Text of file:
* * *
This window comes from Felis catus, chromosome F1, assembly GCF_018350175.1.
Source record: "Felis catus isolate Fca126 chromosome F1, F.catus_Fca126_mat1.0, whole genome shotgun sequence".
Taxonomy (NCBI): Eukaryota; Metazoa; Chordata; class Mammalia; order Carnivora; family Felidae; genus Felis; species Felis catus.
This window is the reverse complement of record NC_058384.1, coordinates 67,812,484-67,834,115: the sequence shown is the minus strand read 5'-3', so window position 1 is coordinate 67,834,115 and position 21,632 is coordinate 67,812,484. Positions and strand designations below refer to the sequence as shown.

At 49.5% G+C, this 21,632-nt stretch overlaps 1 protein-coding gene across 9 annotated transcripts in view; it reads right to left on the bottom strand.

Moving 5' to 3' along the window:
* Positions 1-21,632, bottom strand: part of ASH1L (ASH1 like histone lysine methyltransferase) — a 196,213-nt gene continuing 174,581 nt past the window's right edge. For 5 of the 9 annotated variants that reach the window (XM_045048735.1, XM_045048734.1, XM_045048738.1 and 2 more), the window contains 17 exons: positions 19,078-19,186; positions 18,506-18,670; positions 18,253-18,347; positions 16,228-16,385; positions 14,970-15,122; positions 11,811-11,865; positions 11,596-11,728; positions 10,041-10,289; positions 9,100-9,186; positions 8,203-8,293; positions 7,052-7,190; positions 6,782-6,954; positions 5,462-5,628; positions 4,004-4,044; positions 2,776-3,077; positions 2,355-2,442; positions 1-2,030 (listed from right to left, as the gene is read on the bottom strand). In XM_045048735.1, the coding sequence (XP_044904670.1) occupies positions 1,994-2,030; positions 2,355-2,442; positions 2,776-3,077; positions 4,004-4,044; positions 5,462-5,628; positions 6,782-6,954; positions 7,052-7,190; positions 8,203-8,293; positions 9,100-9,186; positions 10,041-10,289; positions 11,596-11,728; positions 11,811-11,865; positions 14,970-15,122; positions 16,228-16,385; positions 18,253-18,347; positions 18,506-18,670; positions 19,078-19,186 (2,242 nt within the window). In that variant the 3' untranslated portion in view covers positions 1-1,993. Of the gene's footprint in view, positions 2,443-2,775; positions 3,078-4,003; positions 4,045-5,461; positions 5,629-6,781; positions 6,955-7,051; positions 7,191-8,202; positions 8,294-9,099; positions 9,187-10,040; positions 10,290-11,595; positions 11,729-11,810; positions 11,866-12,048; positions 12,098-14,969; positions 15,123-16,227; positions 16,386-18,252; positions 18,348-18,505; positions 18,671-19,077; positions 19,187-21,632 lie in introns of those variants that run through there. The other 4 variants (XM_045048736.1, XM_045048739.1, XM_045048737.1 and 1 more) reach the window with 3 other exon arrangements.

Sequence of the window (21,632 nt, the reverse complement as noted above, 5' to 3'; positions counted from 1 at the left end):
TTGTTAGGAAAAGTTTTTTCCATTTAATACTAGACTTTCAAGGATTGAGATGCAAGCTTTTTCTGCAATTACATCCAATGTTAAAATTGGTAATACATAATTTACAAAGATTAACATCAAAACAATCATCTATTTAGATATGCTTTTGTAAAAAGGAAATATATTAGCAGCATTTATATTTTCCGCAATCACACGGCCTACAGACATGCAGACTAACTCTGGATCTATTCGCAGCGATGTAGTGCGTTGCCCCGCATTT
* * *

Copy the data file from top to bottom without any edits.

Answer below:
This window comes from Felis catus, chromosome F1, assembly GCF_018350175.1.
Source record: "Felis catus isolate Fca126 chromosome F1, F.catus_Fca126_mat1.0, whole genome shotgun sequence".
Taxonomy (NCBI): Eukaryota; Metazoa; Chordata; class Mammalia; order Carnivora; family Felidae; genus Felis; species Felis catus.
This window is the reverse complement of record NC_058384.1, coordinates 67,812,484-67,834,115: the sequence shown is the minus strand read 5'-3', so window position 1 is coordinate 67,834,115 and position 21,632 is coordinate 67,812,484. Positions and strand designations below refer to the sequence as shown.

At 49.5% G+C, this 21,632-nt stretch overlaps 1 protein-coding gene across 9 annotated transcripts in view; it reads right to left on the bottom strand.

Moving 5' to 3' along the window:
* Positions 1-21,632, bottom strand: part of ASH1L (ASH1 like histone lysine methyltransferase) — a 196,213-nt gene continuing 174,581 nt past the window's right edge. For 5 of the 9 annotated variants that reach the window (XM_045048735.1, XM_045048734.1, XM_045048738.1 and 2 more), the window contains 17 exons: positions 19,078-19,186; positions 18,506-18,670; positions 18,253-18,347; positions 16,228-16,385; positions 14,970-15,122; positions 11,811-11,865; positions 11,596-11,728; positions 10,041-10,289; positions 9,100-9,186; positions 8,203-8,293; positions 7,052-7,190; positions 6,782-6,954; positions 5,462-5,628; positions 4,004-4,044; positions 2,776-3,077; positions 2,355-2,442; positions 1-2,030 (listed from right to left, as the gene is read on the bottom strand). In XM_045048735.1, the coding sequence (XP_044904670.1) occupies positions 1,994-2,030; positions 2,355-2,442; positions 2,776-3,077; positions 4,004-4,044; positions 5,462-5,628; positions 6,782-6,954; positions 7,052-7,190; positions 8,203-8,293; positions 9,100-9,186; positions 10,041-10,289; positions 11,596-11,728; positions 11,811-11,865; positions 14,970-15,122; positions 16,228-16,385; positions 18,253-18,347; positions 18,506-18,670; positions 19,078-19,186 (2,242 nt within the window). In that variant the 3' untranslated portion in view covers positions 1-1,993. Of the gene's footprint in view, positions 2,443-2,775; positions 3,078-4,003; positions 4,045-5,461; positions 5,629-6,781; positions 6,955-7,051; positions 7,191-8,202; positions 8,294-9,099; positions 9,187-10,040; positions 10,290-11,595; positions 11,729-11,810; positions 11,866-12,048; positions 12,098-14,969; positions 15,123-16,227; positions 16,386-18,252; positions 18,348-18,505; positions 18,671-19,077; positions 19,187-21,632 lie in introns of those variants that run through there. The other 4 variants (XM_045048736.1, XM_045048739.1, XM_045048737.1 and 1 more) reach the window with 3 other exon arrangements.

Sequence of the window (21,632 nt, the reverse complement as noted above, 5' to 3'; positions counted from 1 at the left end):
TTGTTAGGAAAAGTTTTTTCCATTTAATACTAGACTTTCAAGGATTGAGATGCAAGCTTTTTCTGCAATTACATCCAATGTTAAAATTGGTAATACATAATTTACAAAGATTAACATCAAAACAATCATCTATTTAGATATGCTTTTGTAAAAAGGAAATATATTAGCAGCATTTATATTTTCCGCAATCACACGGCCTACAGACATGCAGACTAACTCTGGATCTATTCGCAGCGATGTAGTGCGTTGCCCCGCATTT